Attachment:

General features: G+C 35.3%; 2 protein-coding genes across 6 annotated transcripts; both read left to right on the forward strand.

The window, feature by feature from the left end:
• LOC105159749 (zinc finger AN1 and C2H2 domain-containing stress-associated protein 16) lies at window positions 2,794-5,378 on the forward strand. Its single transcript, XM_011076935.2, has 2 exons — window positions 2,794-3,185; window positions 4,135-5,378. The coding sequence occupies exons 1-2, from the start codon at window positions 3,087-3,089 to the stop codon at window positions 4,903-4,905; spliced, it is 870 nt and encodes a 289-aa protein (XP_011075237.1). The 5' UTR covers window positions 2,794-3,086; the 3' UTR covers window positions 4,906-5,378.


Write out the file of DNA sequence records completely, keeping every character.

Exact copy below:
General features: G+C 35.3%; 2 protein-coding genes across 6 annotated transcripts; both read left to right on the forward strand.

The window, feature by feature from the left end:
• LOC105159749 (zinc finger AN1 and C2H2 domain-containing stress-associated protein 16) lies at window positions 2,794-5,378 on the forward strand. Its single transcript, XM_011076935.2, has 2 exons — window positions 2,794-3,185; window positions 4,135-5,378. The coding sequence occupies exons 1-2, from the start codon at window positions 3,087-3,089 to the stop codon at window positions 4,903-4,905; spliced, it is 870 nt and encodes a 289-aa protein (XP_011075237.1). The 5' UTR covers window positions 2,794-3,086; the 3' UTR covers window positions 4,906-5,378.